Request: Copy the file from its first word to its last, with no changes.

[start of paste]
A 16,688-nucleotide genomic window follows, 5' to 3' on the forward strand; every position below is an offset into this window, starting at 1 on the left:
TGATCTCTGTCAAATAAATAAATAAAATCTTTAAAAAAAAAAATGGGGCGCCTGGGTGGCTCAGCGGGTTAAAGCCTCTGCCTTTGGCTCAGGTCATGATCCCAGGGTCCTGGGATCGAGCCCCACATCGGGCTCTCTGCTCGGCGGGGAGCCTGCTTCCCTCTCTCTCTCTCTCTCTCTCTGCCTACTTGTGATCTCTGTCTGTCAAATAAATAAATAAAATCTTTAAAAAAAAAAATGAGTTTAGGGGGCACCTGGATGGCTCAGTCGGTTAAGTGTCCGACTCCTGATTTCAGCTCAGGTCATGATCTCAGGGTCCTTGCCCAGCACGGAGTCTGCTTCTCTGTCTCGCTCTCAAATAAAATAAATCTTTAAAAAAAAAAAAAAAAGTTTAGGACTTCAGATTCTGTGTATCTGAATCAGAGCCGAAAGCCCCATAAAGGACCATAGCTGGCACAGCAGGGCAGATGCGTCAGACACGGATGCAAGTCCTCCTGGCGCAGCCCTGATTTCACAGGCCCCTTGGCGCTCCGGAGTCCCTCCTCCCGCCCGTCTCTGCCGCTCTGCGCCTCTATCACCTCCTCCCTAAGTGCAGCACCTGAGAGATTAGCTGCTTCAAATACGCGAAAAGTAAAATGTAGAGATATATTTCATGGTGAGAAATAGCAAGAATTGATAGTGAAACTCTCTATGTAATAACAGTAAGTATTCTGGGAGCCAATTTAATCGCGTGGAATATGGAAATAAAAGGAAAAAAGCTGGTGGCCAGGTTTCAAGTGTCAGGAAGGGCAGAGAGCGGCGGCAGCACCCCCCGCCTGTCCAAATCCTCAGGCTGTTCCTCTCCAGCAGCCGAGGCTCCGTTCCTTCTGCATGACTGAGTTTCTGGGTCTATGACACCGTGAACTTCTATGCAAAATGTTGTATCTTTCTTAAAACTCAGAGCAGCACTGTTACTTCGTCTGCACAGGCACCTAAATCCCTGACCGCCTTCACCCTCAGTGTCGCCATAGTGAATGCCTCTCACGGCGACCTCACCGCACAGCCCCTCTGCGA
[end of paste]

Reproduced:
A 16,688-nucleotide genomic window follows, 5' to 3' on the forward strand; every position below is an offset into this window, starting at 1 on the left:
TGATCTCTGTCAAATAAATAAATAAAATCTTTAAAAAAAAAAATGGGGCGCCTGGGTGGCTCAGCGGGTTAAAGCCTCTGCCTTTGGCTCAGGTCATGATCCCAGGGTCCTGGGATCGAGCCCCACATCGGGCTCTCTGCTCGGCGGGGAGCCTGCTTCCCTCTCTCTCTCTCTCTCTCTCTGCCTACTTGTGATCTCTGTCTGTCAAATAAATAAATAAAATCTTTAAAAAAAAAAATGAGTTTAGGGGGCACCTGGATGGCTCAGTCGGTTAAGTGTCCGACTCCTGATTTCAGCTCAGGTCATGATCTCAGGGTCCTTGCCCAGCACGGAGTCTGCTTCTCTGTCTCGCTCTCAAATAAAATAAATCTTTAAAAAAAAAAAAAAAAGTTTAGGACTTCAGATTCTGTGTATCTGAATCAGAGCCGAAAGCCCCATAAAGGACCATAGCTGGCACAGCAGGGCAGATGCGTCAGACACGGATGCAAGTCCTCCTGGCGCAGCCCTGATTTCACAGGCCCCTTGGCGCTCCGGAGTCCCTCCTCCCGCCCGTCTCTGCCGCTCTGCGCCTCTATCACCTCCTCCCTAAGTGCAGCACCTGAGAGATTAGCTGCTTCAAATACGCGAAAAGTAAAATGTAGAGATATATTTCATGGTGAGAAATAGCAAGAATTGATAGTGAAACTCTCTATGTAATAACAGTAAGTATTCTGGGAGCCAATTTAATCGCGTGGAATATGGAAATAAAAGGAAAAAAGCTGGTGGCCAGGTTTCAAGTGTCAGGAAGGGCAGAGAGCGGCGGCAGCACCCCCCGCCTGTCCAAATCCTCAGGCTGTTCCTCTCCAGCAGCCGAGGCTCCGTTCCTTCTGCATGACTGAGTTTCTGGGTCTATGACACCGTGAACTTCTATGCAAAATGTTGTATCTTTCTTAAAACTCAGAGCAGCACTGTTACTTCGTCTGCACAGGCACCTAAATCCCTGACCGCCTTCACCCTCAGTGTCGCCATAGTGAATGCCTCTCACGGCGACCTCACCGCACAGCCCCTCTGCGA